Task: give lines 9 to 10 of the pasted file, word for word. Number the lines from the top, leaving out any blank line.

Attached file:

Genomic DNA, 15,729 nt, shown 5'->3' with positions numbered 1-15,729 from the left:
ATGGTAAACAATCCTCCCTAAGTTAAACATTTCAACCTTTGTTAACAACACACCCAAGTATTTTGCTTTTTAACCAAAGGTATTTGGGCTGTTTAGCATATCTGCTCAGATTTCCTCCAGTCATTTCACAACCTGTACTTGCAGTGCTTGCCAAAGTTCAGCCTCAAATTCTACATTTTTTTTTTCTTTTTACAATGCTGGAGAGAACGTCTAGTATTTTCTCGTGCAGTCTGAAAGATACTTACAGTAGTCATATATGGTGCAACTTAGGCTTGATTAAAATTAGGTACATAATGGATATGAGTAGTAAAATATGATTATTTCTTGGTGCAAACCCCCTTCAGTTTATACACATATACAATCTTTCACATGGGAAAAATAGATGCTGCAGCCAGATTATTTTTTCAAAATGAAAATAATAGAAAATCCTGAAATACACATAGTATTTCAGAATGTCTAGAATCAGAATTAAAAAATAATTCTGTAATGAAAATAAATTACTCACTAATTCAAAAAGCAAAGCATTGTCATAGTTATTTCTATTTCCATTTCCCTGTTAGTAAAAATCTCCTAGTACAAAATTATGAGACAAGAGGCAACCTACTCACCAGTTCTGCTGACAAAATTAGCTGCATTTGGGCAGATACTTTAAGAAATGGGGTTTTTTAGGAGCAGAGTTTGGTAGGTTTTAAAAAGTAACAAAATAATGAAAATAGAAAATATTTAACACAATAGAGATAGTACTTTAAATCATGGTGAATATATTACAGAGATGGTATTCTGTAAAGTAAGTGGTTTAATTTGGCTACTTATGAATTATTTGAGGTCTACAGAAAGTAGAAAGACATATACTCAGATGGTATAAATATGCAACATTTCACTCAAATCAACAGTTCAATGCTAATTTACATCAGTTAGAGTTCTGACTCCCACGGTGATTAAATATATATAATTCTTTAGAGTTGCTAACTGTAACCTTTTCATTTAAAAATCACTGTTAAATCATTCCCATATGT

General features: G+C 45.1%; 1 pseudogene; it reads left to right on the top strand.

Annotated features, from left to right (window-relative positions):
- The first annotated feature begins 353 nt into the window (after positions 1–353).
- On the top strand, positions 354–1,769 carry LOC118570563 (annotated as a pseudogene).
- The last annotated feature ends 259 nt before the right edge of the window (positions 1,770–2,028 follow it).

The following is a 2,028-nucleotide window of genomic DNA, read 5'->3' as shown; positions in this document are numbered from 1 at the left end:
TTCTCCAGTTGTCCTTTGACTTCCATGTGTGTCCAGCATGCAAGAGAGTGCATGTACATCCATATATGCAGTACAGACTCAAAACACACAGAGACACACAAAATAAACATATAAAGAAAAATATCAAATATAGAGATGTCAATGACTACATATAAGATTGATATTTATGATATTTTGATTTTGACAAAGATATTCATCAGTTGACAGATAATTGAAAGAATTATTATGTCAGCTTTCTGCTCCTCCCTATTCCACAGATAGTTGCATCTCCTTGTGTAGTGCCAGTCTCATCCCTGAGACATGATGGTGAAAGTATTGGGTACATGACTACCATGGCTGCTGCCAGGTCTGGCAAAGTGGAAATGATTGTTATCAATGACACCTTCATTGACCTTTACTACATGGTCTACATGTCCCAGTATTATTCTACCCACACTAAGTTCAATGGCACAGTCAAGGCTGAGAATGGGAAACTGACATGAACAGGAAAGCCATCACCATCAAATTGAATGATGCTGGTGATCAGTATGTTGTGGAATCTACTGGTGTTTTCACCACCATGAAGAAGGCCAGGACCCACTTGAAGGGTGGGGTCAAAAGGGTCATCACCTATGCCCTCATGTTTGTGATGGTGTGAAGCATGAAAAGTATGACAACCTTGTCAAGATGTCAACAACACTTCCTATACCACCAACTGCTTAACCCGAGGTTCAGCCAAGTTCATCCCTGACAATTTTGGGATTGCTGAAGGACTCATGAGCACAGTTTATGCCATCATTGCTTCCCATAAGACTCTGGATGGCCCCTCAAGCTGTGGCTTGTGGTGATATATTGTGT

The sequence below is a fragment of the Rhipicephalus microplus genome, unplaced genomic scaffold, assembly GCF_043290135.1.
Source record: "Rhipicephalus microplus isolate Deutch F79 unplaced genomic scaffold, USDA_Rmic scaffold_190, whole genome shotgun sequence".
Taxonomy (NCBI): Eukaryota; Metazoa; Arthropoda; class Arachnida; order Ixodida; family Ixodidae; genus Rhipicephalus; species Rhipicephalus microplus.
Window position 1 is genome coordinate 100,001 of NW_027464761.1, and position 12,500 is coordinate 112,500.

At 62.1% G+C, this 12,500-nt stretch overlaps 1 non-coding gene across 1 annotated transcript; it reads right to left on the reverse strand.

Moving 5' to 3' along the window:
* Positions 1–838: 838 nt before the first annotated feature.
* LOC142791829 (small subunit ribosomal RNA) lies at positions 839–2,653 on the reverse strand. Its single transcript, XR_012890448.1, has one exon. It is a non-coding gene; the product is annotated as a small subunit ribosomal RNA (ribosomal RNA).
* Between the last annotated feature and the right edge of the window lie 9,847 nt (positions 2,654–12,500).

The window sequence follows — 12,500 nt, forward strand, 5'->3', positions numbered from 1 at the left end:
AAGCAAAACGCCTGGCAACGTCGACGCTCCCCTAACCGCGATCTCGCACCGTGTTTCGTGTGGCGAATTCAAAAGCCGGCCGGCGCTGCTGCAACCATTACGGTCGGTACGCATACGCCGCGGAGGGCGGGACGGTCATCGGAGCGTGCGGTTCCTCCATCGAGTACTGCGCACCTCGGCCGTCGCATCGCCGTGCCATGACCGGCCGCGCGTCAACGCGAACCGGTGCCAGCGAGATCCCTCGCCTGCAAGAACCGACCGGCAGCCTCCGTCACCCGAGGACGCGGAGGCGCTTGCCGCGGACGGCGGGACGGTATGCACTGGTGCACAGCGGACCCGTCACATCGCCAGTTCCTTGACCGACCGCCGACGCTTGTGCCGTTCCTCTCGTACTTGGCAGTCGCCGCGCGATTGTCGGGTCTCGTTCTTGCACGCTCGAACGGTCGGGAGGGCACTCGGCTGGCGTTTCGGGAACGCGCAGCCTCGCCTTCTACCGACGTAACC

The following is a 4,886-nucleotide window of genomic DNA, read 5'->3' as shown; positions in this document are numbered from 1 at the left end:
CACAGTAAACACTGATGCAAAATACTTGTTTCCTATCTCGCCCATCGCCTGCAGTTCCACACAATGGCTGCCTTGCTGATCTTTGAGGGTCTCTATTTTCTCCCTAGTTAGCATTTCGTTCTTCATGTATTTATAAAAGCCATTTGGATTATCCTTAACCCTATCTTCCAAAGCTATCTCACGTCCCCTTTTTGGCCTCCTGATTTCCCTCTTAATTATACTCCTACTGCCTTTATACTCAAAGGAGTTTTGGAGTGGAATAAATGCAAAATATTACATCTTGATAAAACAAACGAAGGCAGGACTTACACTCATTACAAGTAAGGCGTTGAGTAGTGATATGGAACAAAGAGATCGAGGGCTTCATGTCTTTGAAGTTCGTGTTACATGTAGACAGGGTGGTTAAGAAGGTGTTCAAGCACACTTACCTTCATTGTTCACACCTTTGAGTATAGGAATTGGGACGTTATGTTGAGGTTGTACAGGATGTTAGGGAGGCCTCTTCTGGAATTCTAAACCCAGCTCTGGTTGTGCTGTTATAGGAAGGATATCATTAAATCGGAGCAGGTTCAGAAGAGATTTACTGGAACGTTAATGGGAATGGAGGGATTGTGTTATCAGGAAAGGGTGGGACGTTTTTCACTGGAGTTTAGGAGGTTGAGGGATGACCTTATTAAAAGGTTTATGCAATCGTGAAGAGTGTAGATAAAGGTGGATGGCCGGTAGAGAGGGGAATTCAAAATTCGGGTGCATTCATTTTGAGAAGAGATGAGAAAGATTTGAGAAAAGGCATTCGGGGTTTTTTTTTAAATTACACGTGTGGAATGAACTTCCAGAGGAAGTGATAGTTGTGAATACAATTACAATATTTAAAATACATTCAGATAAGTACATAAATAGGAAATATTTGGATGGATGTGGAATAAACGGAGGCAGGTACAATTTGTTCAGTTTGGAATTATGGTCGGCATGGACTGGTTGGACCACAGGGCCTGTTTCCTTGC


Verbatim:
TTCTCCAGTTGTCCTTTGACTTCCATGTGTGTCCAGCATGCAAGAGAGTGCATGTACATCCATATATGCAGTACAGACTCAAAACACACAGAGACACACAAAATAAACATATAAAGAAAAATATCAAATATAGAGATGTCAATGACTACATATAAGATTGATATTTATGATATTTTGATTTTGACAAAGATATTCATCAGTTGACAGATAATTGAAAGAATTATTATGTCAGCTTTCTGCTCCTCCCTATTCCACAGATAGTTGCATCTCCTTGTGTAGTGCCAGTCTCATCCCTGAGACATGATGGTGAAAGTATTGGGTACATGACTACCATGGCTGCTGCCAGGTCTGGCAAAGTGGAAATGATTGTTATCAATGACACCTTCATTGACCTTTACTACATGGTCTACATGTCCCAGTATTATTCTACCCACACTAAGTTCAATGGCACAGTCAAGGCTGAGAATGGGAAACTGACATGAACAGGAAAGCCATCACCATCAAATTGAATGATGCTGGTGATCAGTATGTTGTGGAATCTACTGGTGTTTTCACCACCATGAAGAAGGCCAGGACCCACTTGAAGGGTGGGGTCAAAAGGGTCATCACCTATGCCCTCATGTTTGTGATGGTGTGAAGCATGAAAAGTATGACAACCTTGTCAAGATGTCAACAACACTTCCTATACCACCAACTGCTTAACCCGAGGTTCAGCCAAGTTCATCCCTGACAATTTTGGGATTGCTGAAGGACTCATGAGCACAGTTTATGCCATCATTGCTTCCCATAAGACTCTGGATGGCCCCTCAAGCTGTGGCTTGTGGTGATATATTGTGT

The sequence below is a fragment of the Rhipicephalus microplus genome, unplaced genomic scaffold, assembly GCF_043290135.1.